If you’re interested in fitness and keep up with current fitness trends, I’m sure by now you realize that the old myth of girls “bulking up” if they lift heavy is just that — a myth. Unless you’re lifting for hours a day, or taking testosterone supplements, you’re not going to get big and bulky from lifting weights.
When I was following my own lifting plan, I thought I was going heavy, but now that I’m doing Crossfit, I’m learning what lifting heavy really means! Since I started the Crossfit classes 4 weeks ago, we’ve been working on elements of the Clean and Jerk, which starts with a deadlift. Today’s WOD looked like this:
Stretch & Roll
Skill: Jump Shrug to Hang Clean
10 minutes EMOM (every minute on the minute)
KB snatch (I used a 25 lb plate)
30 double unders (I did 90 regular jump ropes)
Deadlift: 5 sets of 5
I want to talk a bit about the Deadlift. There were 3 girls in class today, so we buddied up on one bar. We started with 95 lbs, which I thought was heavy. My friend Sarah was talking about adding weight, but I really thought 95 would be the most I could do. So, I did 5 reps of 95 lbs and it was pretty hard. Then we added 10 lbs (to make it 105) and I did 5 reps. Once I started gaining confidence, it wasn’t so bad. I added 10 lbs to the bar each set, and maxed out at 135 lbs! I honestly did not think I was capable of that, so I’m pretty pleased with myself this morning! I even think I could have gone a little heavier, so next time we do that, I will start at 105 instead of 95, and go up from there.
Now, let’s talk a bit about food, because that’s the natural progression after workouts, right? I’ve been pretty adventurous in the kitchen lately, so I want to share a couple recipes with you:
Last night, Zach had to work late so I was on my own for dinner. After a pretty decent round of the Pick a Card treadmill workout:
I decided a large bowl of pasta was in my future. I’ve been wanting to make peanut noodles for a while, but I don’t like springing something exotic that I haven’t even tried on Zach, so I thought it would be a good time to try it.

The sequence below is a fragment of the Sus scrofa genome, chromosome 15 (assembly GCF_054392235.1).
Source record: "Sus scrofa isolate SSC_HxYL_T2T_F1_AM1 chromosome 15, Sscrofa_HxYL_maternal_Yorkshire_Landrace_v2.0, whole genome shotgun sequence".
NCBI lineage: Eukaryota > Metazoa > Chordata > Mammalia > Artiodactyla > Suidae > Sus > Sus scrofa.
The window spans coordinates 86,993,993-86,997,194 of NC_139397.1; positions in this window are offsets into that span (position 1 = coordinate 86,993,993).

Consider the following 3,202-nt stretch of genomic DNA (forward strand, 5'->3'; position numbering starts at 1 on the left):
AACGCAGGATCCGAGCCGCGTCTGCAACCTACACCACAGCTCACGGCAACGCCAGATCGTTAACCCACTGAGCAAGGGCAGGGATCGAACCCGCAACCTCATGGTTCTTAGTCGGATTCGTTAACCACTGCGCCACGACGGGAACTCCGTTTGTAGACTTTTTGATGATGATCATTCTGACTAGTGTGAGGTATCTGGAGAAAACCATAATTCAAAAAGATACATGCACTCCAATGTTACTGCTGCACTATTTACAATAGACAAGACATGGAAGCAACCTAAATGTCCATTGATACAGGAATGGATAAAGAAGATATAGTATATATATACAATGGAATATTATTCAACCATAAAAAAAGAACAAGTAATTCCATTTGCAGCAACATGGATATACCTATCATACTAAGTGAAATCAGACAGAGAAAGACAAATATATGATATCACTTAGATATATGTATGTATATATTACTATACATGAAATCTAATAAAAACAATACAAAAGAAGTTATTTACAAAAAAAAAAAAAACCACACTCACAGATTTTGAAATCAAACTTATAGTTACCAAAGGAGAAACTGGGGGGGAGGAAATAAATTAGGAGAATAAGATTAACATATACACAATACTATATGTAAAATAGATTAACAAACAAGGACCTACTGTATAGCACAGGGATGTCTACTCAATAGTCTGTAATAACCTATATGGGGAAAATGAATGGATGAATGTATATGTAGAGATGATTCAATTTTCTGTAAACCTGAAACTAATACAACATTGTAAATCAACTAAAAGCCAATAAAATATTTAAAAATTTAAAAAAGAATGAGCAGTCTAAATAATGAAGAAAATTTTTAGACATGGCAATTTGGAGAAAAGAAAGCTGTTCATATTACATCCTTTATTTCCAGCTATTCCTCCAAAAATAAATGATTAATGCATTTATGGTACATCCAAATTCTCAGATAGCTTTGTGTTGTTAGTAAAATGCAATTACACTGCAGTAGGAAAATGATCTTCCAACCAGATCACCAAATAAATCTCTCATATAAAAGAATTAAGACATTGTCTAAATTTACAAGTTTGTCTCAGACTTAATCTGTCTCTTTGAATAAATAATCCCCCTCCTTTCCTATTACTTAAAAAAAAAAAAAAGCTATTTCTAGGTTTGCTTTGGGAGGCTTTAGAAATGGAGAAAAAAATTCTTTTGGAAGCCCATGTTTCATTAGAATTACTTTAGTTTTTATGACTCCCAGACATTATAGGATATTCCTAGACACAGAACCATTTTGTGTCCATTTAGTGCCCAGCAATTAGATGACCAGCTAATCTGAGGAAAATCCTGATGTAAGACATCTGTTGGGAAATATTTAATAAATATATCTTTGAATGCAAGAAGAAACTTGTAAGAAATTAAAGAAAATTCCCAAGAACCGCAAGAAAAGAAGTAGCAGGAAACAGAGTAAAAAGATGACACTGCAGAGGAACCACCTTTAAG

Thai Peanut Noodles with Peas, Carrots and Chicken
Note: I didn’t actually do much measuring while I was making this, so these measurements are guesses. Just taste your peanut sauce as you go to see what you need to add.
1 serving whole wheat noodles of your choice (I used thin spaghetti)
1/2 c. frozen peas and carrots
1 knuckle of fresh ginger, peeled and chopped
2 Tbs natural peanut butter
1 tsp sesame oil
1 Tbs plus more to taste Lite Soy Sauce
1 Tbs plus more to thin hot water
Salt & Pepper to taste
1 boneless, skinless chicken breast
Crushed red pepper (optional)
Put a large pot of water on to boil, adding salt and oil if desired. Boil the noodles according to package directions. Meanwhile, heat the sesame oil over low heat and add ginger (you could also add scallions or onions if desired). Saute until fragrant. Add peas and carrots, and saute about a minute more. Add peanut butter, soy sauce, hot water and salt and pepper, and cook, stirring often, until smooth and thick. If it’s too thick, add a bit more water. Taste the sauce and add more soy sauce, salt or pepper to taste. Toss with spaghetti noodles. Set aside. In the same pan you cooked your peanut sauce, turn the heat up to medium and spray with cooking oil. Salt and pepper both sides of your chicken breast (or use 7-2-1 spice) and cook on each side for about 3-4 minutes, or until cooked through. Slice. Sprinkle your noodles with crushed red pepper if you wish and put the sliced chicken on top. Enjoy!
This turned out to be a really great dinner! Feel free to tweak the ingredients and play with the amounts. Let me know if you try it!
The next recipe I want to share is what I made for breakfast this morning. After Crossfit, I like to have something high in protein to help my muscles repair themselves. I wasn’t feeling like having eggs this morning, and protein pancakes didn’t sound appetizing either. Although, regular old fluffy, buttermilk pancakes did! So, I decided to make a protein-buttermilk-pancake hybrid:
Cream of Wheat Buttermilk High-Protein Pancakes
3 Tbs. Cream of Wheat Cereal
1/4 c. whole-wheat flour
3 Tbs. liquid egg whites
1 whole banana, smashed
1/4 c. almond milk mixed with a splash of apple cider vinegar
Optional: Cinnamon, Pumpkin Pie Spice, chopped nuts, dried or fresh fruit
In a small bowl, smash your banana well. Add the egg whites and smash the banana a bit more. Add cream of wheat and almond milk/vinegar mixture. Stir in whole wheat flour. Add any add ins you wish.
Preheat a griddle or frying pan over medium heat. Spray with cooking oil. Scoop about 1/4 c. of the pancake mixture into the pan and cook until bubbly. Flip and cook until golden. Repeat. Top pancakes with butter and jam or syrup.
This will make 3 large pancakes or 6 smaller ones, so this can be 2 servings or just one. The nutritional information is here:
I ate the whole recipe this morning because I was starving from my workout, but I would cut it in half for a lighter breakfast. Either way, you’re getting 7 grams of protein/serving, which is pretty good, and you’re still getting that yummy, thick, buttermilk pancake flavor! Of course, this recipe isn’t for the carb-o-phobes! If you wanted to cut down on the carbs, you could make them with just the whole wheat flour, but I really enjoy adding in Cream of Wheat to my pancakes.
Question of the Day:
Do you ever experiment in the kitchen?